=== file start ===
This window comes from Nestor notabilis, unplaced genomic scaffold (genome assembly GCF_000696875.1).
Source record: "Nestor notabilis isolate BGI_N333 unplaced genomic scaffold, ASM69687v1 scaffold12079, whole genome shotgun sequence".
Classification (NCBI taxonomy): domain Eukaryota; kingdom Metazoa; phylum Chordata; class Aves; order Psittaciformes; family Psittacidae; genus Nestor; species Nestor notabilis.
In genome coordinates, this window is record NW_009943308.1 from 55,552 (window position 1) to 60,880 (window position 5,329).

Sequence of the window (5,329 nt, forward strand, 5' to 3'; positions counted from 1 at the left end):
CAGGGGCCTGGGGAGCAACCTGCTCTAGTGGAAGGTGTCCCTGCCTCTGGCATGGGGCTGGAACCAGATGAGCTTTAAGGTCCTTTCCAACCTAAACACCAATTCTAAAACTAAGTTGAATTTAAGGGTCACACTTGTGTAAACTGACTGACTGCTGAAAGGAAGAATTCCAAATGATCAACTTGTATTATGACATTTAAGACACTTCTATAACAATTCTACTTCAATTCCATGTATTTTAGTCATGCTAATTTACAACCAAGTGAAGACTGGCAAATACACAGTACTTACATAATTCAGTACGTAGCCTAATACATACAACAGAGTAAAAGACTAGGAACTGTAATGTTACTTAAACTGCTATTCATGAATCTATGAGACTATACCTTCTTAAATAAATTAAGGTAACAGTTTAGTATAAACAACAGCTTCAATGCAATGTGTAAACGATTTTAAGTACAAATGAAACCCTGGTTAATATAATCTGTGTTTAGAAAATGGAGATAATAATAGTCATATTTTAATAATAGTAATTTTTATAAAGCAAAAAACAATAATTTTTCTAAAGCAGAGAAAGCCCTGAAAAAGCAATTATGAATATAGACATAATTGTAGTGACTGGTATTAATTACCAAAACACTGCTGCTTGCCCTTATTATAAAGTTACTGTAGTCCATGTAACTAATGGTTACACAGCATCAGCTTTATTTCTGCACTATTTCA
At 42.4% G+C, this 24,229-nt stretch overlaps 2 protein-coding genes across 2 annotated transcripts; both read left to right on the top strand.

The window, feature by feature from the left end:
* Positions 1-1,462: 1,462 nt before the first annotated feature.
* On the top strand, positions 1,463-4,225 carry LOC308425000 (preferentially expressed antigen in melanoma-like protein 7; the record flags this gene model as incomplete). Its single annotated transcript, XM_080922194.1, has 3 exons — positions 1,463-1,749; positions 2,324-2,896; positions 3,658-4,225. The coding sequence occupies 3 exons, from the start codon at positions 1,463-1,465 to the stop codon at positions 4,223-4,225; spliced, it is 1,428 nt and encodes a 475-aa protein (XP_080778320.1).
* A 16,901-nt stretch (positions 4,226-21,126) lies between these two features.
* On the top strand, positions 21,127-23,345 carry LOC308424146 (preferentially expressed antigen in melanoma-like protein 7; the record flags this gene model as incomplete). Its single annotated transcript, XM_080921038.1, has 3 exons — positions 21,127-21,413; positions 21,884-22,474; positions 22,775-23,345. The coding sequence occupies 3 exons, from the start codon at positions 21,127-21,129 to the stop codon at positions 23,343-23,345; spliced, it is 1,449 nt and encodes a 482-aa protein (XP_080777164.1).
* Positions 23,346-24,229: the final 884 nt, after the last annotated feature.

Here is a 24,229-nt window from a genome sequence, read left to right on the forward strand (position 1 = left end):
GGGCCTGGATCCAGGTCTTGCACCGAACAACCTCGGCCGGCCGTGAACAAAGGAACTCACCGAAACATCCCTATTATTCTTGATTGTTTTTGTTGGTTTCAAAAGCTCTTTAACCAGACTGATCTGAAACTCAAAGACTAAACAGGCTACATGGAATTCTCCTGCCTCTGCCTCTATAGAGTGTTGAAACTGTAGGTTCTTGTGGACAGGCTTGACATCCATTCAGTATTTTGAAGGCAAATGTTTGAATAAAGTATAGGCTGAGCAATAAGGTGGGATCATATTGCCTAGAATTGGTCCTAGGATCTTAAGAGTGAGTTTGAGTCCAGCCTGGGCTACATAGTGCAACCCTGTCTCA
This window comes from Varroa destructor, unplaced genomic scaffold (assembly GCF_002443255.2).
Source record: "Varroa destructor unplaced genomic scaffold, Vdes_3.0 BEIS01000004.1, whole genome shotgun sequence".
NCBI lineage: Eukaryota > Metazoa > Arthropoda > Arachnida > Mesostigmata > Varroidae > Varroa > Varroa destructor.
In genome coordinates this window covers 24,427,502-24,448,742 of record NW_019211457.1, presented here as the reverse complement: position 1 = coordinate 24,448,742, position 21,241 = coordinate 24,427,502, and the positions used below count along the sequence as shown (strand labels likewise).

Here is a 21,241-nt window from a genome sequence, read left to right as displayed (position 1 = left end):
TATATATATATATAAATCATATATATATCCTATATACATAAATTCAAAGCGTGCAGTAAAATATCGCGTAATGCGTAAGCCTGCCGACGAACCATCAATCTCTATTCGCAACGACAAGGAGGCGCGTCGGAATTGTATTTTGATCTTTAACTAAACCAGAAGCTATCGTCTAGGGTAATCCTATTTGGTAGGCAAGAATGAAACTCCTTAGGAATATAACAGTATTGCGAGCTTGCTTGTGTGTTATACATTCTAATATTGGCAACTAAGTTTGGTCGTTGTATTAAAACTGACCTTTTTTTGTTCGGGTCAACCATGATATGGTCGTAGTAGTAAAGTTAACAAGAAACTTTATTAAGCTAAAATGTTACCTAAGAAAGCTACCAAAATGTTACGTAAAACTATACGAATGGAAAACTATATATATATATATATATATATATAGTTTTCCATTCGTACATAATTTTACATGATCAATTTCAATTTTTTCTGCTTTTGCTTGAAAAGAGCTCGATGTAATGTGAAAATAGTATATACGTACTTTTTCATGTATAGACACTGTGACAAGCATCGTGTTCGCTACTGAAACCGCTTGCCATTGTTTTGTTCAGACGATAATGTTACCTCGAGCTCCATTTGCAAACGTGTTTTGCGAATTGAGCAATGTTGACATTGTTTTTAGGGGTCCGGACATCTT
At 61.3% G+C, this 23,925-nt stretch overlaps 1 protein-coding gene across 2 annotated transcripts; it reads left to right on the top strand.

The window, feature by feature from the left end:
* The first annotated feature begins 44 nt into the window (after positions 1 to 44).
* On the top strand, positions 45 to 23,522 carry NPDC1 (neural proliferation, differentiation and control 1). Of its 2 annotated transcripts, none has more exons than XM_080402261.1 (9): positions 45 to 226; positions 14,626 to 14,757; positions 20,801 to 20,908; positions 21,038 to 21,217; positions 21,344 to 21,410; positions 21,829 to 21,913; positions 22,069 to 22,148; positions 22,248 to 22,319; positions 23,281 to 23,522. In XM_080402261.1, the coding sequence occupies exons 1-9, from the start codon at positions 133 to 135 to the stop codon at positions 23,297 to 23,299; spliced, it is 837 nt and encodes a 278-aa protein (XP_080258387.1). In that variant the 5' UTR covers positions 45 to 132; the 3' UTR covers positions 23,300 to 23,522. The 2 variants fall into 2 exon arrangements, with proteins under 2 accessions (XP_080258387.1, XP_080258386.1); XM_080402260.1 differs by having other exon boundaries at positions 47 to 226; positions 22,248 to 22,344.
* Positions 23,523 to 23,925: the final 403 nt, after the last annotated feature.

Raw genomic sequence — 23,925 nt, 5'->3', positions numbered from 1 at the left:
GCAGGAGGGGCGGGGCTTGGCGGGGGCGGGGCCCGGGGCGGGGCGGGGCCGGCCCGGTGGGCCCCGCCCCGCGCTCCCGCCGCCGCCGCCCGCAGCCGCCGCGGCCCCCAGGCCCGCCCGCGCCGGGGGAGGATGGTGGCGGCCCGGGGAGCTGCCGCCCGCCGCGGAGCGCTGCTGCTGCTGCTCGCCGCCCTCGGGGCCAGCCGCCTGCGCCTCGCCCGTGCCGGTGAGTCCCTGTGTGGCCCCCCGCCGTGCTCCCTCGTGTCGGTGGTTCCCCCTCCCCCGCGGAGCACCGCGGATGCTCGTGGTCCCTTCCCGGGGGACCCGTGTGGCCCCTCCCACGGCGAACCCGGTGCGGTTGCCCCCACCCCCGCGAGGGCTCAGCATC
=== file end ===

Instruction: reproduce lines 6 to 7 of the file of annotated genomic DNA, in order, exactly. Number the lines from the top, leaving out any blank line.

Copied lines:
CAGGGGCCTGGGGAGCAACCTGCTCTAGTGGAAGGTGTCCCTGCCTCTGGCATGGGGCTGGAACCAGATGAGCTTTAAGGTCCTTTCCAACCTAAACACCAATTCTAAAACTAAGTTGAATTTAAGGGTCACACTTGTGTAAACTGACTGACTGCTGAAAGGAAGAATTCCAAATGATCAACTTGTATTATGACATTTAAGACACTTCTATAACAATTCTACTTCAATTCCATGTATTTTAGTCATGCTAATTTACAACCAAGTGAAGACTGGCAAATACACAGTACTTACATAATTCAGTACGTAGCCTAATACATACAACAGAGTAAAAGACTAGGAACTGTAATGTTACTTAAACTGCTATTCATGAATCTATGAGACTATACCTTCTTAAATAAATTAAGGTAACAGTTTAGTATAAACAACAGCTTCAATGCAATGTGTAAACGATTTTAAGTACAAATGAAACCCTGGTTAATATAATCTGTGTTTAGAAAATGGAGATAATAATAGTCATATTTTAATAATAGTAATTTTTATAAAGCAAAAAACAATAATTTTTCTAAAGCAGAGAAAGCCCTGAAAAAGCAATTATGAATATAGACATAATTGTAGTGACTGGTATTAATTACCAAAACACTGCTGCTTGCCCTTATTATAAAGTTACTGTAGTCCATGTAACTAATGGTTACACAGCATCAGCTTTATTTCTGCACTATTTCA
At 42.4% G+C, this 24,229-nt stretch overlaps 2 protein-coding genes across 2 annotated transcripts; both read left to right on the top strand.